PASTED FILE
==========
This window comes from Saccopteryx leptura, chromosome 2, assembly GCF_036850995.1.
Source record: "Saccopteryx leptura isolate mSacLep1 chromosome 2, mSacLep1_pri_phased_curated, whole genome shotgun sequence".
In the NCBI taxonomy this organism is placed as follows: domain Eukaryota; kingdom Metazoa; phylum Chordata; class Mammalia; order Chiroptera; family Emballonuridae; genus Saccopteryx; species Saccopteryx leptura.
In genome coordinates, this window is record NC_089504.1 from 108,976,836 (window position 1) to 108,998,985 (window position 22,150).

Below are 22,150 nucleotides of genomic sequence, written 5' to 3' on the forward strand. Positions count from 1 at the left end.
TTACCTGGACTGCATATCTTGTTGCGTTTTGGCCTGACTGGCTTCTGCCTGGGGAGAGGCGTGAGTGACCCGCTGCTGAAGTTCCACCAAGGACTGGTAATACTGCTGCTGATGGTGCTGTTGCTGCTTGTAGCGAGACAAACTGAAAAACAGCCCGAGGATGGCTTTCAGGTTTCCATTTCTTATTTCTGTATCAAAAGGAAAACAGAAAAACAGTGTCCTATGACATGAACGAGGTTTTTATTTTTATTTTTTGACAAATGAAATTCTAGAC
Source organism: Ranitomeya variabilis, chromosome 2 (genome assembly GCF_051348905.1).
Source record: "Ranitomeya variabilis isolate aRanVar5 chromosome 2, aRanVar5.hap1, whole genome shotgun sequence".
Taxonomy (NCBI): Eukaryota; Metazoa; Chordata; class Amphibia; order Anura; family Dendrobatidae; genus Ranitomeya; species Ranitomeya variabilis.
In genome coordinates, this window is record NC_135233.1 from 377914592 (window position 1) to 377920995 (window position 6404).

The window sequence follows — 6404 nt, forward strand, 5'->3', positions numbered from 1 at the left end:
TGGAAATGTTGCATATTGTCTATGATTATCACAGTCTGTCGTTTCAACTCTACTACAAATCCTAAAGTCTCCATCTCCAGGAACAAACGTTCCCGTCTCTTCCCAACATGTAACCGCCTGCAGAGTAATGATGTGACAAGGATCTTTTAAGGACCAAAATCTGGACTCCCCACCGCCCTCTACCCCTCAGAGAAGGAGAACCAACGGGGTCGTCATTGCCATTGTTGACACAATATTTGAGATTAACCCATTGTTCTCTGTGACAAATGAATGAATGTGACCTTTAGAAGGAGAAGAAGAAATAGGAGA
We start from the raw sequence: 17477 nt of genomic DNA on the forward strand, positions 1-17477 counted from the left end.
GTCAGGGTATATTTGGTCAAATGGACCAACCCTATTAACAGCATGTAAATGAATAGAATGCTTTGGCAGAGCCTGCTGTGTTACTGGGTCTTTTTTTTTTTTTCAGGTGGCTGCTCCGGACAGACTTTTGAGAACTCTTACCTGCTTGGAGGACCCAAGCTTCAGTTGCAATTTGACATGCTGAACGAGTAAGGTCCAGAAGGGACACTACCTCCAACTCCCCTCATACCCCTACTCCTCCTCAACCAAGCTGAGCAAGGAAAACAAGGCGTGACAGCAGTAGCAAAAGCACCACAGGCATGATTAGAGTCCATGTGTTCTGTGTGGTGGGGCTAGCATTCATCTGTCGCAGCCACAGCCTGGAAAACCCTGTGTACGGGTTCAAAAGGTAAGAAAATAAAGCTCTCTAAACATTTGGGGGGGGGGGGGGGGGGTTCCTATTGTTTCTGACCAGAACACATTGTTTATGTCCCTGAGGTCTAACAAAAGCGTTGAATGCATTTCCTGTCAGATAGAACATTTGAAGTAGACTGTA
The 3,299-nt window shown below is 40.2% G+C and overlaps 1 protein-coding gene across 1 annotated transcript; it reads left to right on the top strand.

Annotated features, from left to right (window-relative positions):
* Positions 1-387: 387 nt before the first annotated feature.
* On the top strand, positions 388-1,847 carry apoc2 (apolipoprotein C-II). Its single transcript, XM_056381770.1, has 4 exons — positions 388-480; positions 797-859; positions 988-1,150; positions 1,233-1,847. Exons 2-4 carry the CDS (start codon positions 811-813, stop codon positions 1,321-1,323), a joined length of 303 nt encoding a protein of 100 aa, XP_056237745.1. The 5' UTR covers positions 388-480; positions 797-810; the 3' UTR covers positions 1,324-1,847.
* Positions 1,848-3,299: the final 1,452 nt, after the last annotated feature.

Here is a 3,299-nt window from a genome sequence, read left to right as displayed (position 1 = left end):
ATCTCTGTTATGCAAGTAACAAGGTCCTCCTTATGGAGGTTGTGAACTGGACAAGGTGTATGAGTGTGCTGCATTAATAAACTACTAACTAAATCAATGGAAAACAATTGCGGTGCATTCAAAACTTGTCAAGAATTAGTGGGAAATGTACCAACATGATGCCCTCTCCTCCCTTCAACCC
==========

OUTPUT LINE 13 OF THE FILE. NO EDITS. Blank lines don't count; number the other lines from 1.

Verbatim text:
We start from the raw sequence: 17477 nt of genomic DNA on the forward strand, positions 1-17477 counted from the left end.